Oxbridge. Oxford and Cambridge are the oldest and most prestigious universities in Great Britain. They are often called collectively Oxbridge. Both universities are independent. Only the education elite go to Oxford or Cambridge. Most of their students are former public schools leavers. The normal length of the degree course is three years, after which the students take the Degree of Bachelor of Arts (B.A.). Some courses, such as the dreaming spires of Oxfordlanguages or medicine, may be one or two years longer. The students may work for other degrees as well. The degrees are awarded at public degree ceremonies'. Oxford and Cambridge cling to their traditions, such as .the use of Latte at decree ceremonies. Full academic degrees worn at examinations. Oxford and Cambridge universities consist of a number of colleges. Each college is different, but in many ways they are alike. Each college has its name, its coat of arms. Each college is governed by a Master. The larger ones have flow than 400 members; the smallest colleges have less then 30. Each college offers teaching in a wide range of subjects. Within the college one will normally find a chapel a dining hall, a library, rooms for undergraduates, fellows and the Master, and. also room for teaching purposes. Oxford is one of the oldest universities in Europe. It is the second largest in Britain, after London. The town of Oxford is first mentioned in the Anglo-Saxon Chronicle in 911 A.D. and it was popular with the early English kings (Richard Coeur de Lion was probably here). The university's earliest charter is dated to 1213. There are now twenty four colleges for men, five for women and another five which have both men and women members, many from overseas studying for higher degrees. Among the oldest colleges are University College, All Souls and Christ Chirch.The local car industry in East Oxford jives an important addition to the city's outlook. There is a great deal of bicycle traffic both in Oxford and Cambridge. Cambridge University started during the 13th century and grew until today. Now there are more than thirty colleges. On the banks of the Cam willow trees drown their branches into the water. The colleges line the right bank. There are beautiful college gardens with green lawns and lines of tall trees. The oldest college is Peterhouse, which was founded in 1284, and the most recent is Robinson College, which was opened in 1977. The most famous is probably King's College because of its magnificent chapel, the largest and the most beautiful building in Cambridge and the most perfect example left of English fifteenth-century architecture. Its choir of boys and undergraduates is also very well known. The University was only for men until 1871, when the first women's college was opened. In the 1970s, most colleges opened their doors to both men and women. Almost all colleges are now mixed. Many great men studied at Cambridge, among them Desiderius Erasmus, the great Dutch scholar, Roger Bacon, the philosopher, Milton, the poet, Oliver Cromwell, the soldier, Newton, the scientist, and Kapitza, the famous Russian physicist. The universities have over a hundred societies and clubs, enough for every interest one could imagine. Sport is part of students' life at Oxbridge. The most popular sports are rowing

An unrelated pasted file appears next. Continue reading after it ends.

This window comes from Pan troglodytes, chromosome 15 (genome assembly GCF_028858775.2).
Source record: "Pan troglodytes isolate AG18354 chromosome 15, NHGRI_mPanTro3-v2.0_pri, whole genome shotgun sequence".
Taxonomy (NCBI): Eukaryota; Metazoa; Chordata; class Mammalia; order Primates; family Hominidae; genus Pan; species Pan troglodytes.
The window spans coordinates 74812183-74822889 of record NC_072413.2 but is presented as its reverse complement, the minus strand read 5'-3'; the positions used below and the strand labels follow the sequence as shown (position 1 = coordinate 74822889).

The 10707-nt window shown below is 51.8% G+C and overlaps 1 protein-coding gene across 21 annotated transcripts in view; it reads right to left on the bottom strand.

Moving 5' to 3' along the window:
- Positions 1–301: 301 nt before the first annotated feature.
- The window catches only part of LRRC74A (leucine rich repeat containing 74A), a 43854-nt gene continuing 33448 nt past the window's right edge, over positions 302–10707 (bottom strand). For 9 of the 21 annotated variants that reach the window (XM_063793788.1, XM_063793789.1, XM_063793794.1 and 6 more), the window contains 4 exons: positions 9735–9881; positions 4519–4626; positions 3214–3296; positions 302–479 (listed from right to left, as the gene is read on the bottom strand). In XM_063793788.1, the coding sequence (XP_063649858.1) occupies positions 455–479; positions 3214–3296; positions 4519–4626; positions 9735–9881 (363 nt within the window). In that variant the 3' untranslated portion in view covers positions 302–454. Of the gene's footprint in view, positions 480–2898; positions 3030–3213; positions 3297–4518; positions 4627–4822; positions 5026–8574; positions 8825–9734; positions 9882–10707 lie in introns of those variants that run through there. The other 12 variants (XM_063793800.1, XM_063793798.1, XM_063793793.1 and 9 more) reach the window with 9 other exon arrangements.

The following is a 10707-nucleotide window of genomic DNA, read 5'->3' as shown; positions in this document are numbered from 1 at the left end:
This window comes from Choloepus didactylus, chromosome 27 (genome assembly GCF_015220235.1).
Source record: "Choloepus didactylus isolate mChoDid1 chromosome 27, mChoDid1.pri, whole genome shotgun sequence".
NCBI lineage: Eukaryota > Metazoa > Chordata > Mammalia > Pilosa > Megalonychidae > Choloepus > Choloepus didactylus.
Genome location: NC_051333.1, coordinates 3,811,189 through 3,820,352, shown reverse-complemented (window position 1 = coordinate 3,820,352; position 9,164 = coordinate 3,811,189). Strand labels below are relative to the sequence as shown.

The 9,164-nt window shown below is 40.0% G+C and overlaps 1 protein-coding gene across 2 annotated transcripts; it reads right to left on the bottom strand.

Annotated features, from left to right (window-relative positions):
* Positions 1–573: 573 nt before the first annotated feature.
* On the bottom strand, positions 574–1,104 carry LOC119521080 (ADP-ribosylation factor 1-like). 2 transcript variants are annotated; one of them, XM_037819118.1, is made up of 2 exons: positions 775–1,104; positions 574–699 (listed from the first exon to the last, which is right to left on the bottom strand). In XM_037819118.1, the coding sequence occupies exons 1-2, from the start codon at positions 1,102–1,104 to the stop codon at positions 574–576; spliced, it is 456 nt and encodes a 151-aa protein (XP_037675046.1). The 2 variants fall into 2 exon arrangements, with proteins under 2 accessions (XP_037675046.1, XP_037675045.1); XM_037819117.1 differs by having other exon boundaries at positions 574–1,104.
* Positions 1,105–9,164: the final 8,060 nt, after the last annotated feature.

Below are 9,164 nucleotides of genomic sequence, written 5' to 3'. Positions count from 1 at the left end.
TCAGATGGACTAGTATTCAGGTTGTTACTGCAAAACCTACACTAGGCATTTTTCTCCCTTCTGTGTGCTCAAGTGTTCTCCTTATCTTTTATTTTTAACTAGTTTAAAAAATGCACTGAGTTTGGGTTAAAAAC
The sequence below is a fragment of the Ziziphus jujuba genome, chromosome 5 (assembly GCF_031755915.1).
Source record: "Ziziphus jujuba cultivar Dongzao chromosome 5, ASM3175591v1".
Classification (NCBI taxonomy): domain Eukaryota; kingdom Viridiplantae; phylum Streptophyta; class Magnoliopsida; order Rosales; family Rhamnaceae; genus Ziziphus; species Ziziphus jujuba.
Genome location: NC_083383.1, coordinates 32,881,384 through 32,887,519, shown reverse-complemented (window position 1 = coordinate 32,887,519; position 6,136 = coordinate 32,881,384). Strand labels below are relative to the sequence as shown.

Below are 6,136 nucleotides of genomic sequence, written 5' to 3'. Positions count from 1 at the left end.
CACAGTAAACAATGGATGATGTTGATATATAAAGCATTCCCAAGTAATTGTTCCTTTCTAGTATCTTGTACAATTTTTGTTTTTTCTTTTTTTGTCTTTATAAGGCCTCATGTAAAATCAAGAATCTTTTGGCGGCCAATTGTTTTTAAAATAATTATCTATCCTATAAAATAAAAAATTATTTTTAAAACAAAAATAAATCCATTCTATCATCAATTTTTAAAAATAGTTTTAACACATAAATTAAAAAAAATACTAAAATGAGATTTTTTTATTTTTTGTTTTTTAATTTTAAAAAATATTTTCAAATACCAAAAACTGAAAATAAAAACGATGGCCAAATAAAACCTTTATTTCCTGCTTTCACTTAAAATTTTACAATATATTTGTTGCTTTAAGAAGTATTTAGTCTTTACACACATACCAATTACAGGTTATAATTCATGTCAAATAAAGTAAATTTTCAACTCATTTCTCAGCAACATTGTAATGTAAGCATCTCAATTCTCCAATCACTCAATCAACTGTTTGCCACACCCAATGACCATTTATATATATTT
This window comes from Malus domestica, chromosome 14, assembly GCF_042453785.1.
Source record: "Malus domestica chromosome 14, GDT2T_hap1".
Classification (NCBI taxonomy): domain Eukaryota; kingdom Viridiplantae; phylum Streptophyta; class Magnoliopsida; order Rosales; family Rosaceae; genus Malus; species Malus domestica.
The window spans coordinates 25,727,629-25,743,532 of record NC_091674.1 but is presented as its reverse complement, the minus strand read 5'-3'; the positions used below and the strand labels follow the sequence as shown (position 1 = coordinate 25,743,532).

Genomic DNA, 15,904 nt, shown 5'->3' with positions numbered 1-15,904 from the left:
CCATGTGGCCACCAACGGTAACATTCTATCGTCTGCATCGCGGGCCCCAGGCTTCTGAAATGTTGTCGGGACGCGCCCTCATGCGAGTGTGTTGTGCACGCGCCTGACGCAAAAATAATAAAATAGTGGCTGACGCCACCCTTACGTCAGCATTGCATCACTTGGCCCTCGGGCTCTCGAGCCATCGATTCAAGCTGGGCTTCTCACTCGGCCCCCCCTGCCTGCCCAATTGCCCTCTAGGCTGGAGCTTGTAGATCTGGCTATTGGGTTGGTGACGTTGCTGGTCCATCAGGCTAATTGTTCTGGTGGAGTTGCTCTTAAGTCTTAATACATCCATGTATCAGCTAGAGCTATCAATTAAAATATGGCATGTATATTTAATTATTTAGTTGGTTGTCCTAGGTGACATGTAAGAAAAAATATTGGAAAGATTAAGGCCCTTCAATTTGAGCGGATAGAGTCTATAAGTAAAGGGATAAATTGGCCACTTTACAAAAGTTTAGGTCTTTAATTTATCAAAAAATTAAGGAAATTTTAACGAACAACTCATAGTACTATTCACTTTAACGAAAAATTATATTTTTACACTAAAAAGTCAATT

and punting.

 

Speak about:

1. Stages of education in the educational system of the UK.

2. Different Types of schools in Britain

3. The system of examinations used in schools

4. University education in the UK.